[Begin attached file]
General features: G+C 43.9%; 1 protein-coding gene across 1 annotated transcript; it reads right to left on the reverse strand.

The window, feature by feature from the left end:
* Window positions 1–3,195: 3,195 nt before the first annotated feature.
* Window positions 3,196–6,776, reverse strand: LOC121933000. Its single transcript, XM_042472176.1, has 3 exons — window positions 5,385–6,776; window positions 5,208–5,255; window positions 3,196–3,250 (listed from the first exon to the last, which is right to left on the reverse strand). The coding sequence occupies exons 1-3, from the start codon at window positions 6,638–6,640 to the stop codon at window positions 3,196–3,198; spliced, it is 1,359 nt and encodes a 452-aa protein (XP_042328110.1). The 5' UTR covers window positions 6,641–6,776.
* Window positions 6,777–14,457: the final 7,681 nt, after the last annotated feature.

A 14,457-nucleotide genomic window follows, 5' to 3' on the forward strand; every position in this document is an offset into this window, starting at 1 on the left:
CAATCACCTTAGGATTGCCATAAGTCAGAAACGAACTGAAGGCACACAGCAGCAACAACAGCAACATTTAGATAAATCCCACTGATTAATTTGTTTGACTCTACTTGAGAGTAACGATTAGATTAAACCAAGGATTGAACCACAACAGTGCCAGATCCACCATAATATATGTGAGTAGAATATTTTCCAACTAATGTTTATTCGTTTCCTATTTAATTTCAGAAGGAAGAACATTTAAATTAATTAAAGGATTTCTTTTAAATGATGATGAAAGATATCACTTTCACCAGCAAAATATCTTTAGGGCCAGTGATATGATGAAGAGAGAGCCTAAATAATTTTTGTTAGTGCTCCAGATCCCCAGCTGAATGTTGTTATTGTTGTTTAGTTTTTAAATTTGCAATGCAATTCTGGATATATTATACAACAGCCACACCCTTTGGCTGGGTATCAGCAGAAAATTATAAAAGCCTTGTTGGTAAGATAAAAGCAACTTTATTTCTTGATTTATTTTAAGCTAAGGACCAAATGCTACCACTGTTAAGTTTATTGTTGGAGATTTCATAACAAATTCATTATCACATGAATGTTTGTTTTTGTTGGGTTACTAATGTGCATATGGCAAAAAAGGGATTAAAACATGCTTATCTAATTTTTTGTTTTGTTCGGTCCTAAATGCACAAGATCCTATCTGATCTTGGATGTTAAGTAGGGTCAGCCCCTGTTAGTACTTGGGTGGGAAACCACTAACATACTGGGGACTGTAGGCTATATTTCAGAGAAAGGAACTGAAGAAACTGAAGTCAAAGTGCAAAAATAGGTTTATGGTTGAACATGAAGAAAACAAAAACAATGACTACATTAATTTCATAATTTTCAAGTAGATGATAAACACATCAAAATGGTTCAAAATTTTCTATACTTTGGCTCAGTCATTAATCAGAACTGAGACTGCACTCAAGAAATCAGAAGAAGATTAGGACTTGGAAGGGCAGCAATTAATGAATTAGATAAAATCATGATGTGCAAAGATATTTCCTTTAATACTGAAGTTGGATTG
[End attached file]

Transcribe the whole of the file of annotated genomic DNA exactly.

General features: G+C 43.9%; 1 protein-coding gene across 1 annotated transcript; it reads right to left on the reverse strand.

The window, feature by feature from the left end:
* Window positions 1–3,195: 3,195 nt before the first annotated feature.
* Window positions 3,196–6,776, reverse strand: LOC121933000. Its single transcript, XM_042472176.1, has 3 exons — window positions 5,385–6,776; window positions 5,208–5,255; window positions 3,196–3,250 (listed from the first exon to the last, which is right to left on the reverse strand). The coding sequence occupies exons 1-3, from the start codon at window positions 6,638–6,640 to the stop codon at window positions 3,196–3,198; spliced, it is 1,359 nt and encodes a 452-aa protein (XP_042328110.1). The 5' UTR covers window positions 6,641–6,776.
* Window positions 6,777–14,457: the final 7,681 nt, after the last annotated feature.

A 14,457-nucleotide genomic window follows, 5' to 3' on the forward strand; every position in this document is an offset into this window, starting at 1 on the left:
CAATCACCTTAGGATTGCCATAAGTCAGAAACGAACTGAAGGCACACAGCAGCAACAACAGCAACATTTAGATAAATCCCACTGATTAATTTGTTTGACTCTACTTGAGAGTAACGATTAGATTAAACCAAGGATTGAACCACAACAGTGCCAGATCCACCATAATATATGTGAGTAGAATATTTTCCAACTAATGTTTATTCGTTTCCTATTTAATTTCAGAAGGAAGAACATTTAAATTAATTAAAGGATTTCTTTTAAATGATGATGAAAGATATCACTTTCACCAGCAAAATATCTTTAGGGCCAGTGATATGATGAAGAGAGAGCCTAAATAATTTTTGTTAGTGCTCCAGATCCCCAGCTGAATGTTGTTATTGTTGTTTAGTTTTTAAATTTGCAATGCAATTCTGGATATATTATACAACAGCCACACCCTTTGGCTGGGTATCAGCAGAAAATTATAAAAGCCTTGTTGGTAAGATAAAAGCAACTTTATTTCTTGATTTATTTTAAGCTAAGGACCAAATGCTACCACTGTTAAGTTTATTGTTGGAGATTTCATAACAAATTCATTATCACATGAATGTTTGTTTTTGTTGGGTTACTAATGTGCATATGGCAAAAAAGGGATTAAAACATGCTTATCTAATTTTTTGTTTTGTTCGGTCCTAAATGCACAAGATCCTATCTGATCTTGGATGTTAAGTAGGGTCAGCCCCTGTTAGTACTTGGGTGGGAAACCACTAACATACTGGGGACTGTAGGCTATATTTCAGAGAAAGGAACTGAAGAAACTGAAGTCAAAGTGCAAAAATAGGTTTATGGTTGAACATGAAGAAAACAAAAACAATGACTACATTAATTTCATAATTTTCAAGTAGATGATAAACACATCAAAATGGTTCAAAATTTTCTATACTTTGGCTCAGTCATTAATCAGAACTGAGACTGCACTCAAGAAATCAGAAGAAGATTAGGACTTGGAAGGGCAGCAATTAATGAATTAGATAAAATCATGATGTGCAAAGATATTTCCTTTAATACTGAAGTTGGATTG